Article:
The New York City Department of Consumer Affairs recently changed its name to the New York City Department of Consumer and Worker Protection.  

In announcing the name change, Mayor Bill de Blasio said that the DCWP will have a "new mandate to better protect consumers and workers."  The Mayor said that, in its expanded role, the agency will enforce New York City's paid sick leave laws and intervene when a for-hire worker is mistreated or a freelancer's pay is delayed.

With its newly-expanded mission, the agency, led by Commissioner Lorelei Salas, said that it "looks to pioneer the way that city government can protect and enhance the lives of all of players in the marketplace, including consumers, business and workers, and how that work ultimately fosters stronger, more sustainable, and thriving communities."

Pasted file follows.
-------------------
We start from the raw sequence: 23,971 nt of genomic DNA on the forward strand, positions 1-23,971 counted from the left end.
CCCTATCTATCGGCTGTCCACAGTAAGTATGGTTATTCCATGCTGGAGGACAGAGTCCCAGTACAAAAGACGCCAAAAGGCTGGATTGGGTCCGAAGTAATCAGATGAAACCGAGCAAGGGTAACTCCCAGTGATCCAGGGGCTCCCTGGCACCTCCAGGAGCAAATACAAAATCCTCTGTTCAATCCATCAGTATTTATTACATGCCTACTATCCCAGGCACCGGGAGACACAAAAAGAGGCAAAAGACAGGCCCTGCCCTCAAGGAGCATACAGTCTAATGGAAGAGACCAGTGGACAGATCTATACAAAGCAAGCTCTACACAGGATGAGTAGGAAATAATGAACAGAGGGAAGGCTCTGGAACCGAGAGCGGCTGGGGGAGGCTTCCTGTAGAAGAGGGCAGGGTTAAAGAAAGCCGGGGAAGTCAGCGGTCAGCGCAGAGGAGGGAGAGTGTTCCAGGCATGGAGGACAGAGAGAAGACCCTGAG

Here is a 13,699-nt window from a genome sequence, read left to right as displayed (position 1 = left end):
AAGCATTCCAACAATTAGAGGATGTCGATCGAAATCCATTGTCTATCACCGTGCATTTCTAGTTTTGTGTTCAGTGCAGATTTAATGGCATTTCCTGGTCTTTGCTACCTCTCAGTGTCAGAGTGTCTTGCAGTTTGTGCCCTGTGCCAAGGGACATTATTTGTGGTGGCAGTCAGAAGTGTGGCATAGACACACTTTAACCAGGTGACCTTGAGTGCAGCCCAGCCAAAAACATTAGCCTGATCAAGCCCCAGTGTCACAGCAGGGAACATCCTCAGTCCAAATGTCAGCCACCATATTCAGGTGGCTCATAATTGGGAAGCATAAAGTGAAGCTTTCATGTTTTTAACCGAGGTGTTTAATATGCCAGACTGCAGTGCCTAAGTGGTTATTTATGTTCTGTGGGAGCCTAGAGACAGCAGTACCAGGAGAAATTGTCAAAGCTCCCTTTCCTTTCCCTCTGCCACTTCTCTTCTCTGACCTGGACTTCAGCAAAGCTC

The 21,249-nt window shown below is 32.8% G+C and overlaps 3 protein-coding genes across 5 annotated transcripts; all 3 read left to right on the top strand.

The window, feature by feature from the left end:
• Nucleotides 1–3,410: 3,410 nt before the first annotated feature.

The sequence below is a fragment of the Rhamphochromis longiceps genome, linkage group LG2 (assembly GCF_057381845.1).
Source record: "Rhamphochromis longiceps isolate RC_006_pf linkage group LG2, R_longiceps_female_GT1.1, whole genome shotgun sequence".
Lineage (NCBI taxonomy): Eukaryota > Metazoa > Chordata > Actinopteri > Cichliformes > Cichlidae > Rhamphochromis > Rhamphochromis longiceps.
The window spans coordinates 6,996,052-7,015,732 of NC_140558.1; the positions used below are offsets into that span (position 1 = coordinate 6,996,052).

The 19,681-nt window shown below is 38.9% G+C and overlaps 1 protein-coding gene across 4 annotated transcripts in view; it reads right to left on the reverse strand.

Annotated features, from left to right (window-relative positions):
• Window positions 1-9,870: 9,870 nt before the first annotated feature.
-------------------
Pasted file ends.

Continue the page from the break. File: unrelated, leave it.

The DCPW just launched a new public awareness campaign to educate New Yorkers about their workplace rights and to introduce DCWP as a worker resource.  

The original Department of Consumer Affairs was created on in 1969 when the New York City Council passed the landmark Consumer Protection Law that gave the agency broad authority to protect the public from deceptive business practices, making it the first municipal agency of its kind in the country.